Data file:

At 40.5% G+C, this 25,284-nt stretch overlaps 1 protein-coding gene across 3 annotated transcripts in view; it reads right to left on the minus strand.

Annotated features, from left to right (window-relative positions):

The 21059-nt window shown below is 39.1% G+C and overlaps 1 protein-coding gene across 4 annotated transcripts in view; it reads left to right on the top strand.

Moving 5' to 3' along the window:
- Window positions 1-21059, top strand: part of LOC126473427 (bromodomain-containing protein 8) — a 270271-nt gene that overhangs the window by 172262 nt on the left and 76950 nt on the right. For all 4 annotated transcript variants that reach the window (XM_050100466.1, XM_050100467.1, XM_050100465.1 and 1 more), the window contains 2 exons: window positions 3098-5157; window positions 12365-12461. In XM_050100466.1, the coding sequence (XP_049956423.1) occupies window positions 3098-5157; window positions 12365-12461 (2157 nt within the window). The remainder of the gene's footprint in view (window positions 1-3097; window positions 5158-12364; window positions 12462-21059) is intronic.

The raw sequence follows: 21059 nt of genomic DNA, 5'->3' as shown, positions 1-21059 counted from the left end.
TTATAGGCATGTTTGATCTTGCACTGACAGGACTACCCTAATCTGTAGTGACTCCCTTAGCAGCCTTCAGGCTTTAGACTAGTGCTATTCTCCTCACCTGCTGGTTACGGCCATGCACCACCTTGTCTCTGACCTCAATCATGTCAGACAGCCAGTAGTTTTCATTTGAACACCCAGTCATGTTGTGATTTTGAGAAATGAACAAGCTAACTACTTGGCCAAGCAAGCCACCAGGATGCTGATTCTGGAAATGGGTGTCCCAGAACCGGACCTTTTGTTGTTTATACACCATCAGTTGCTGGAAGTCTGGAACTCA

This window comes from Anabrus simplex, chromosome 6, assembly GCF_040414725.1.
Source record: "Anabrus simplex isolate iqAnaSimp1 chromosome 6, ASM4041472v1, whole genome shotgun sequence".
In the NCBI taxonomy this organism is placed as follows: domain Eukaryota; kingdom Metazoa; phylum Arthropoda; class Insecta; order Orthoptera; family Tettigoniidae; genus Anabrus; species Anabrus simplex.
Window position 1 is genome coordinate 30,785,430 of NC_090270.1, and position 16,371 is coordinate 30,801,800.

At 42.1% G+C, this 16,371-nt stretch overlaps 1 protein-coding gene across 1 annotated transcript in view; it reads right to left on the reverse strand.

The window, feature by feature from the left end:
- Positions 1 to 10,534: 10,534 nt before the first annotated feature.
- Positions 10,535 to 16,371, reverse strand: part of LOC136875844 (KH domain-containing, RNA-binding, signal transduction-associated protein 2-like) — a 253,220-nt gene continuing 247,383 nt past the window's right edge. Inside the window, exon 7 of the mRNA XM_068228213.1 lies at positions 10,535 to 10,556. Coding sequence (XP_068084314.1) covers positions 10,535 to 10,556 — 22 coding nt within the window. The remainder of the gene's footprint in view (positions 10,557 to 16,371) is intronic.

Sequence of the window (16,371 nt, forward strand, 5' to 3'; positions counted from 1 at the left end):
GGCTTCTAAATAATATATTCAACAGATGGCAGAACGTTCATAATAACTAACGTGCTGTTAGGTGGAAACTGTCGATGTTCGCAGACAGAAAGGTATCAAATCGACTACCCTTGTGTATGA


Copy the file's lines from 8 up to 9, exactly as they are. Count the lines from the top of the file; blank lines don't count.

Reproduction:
This window comes from Anabrus simplex, chromosome 6, assembly GCF_040414725.1.
Source record: "Anabrus simplex isolate iqAnaSimp1 chromosome 6, ASM4041472v1, whole genome shotgun sequence".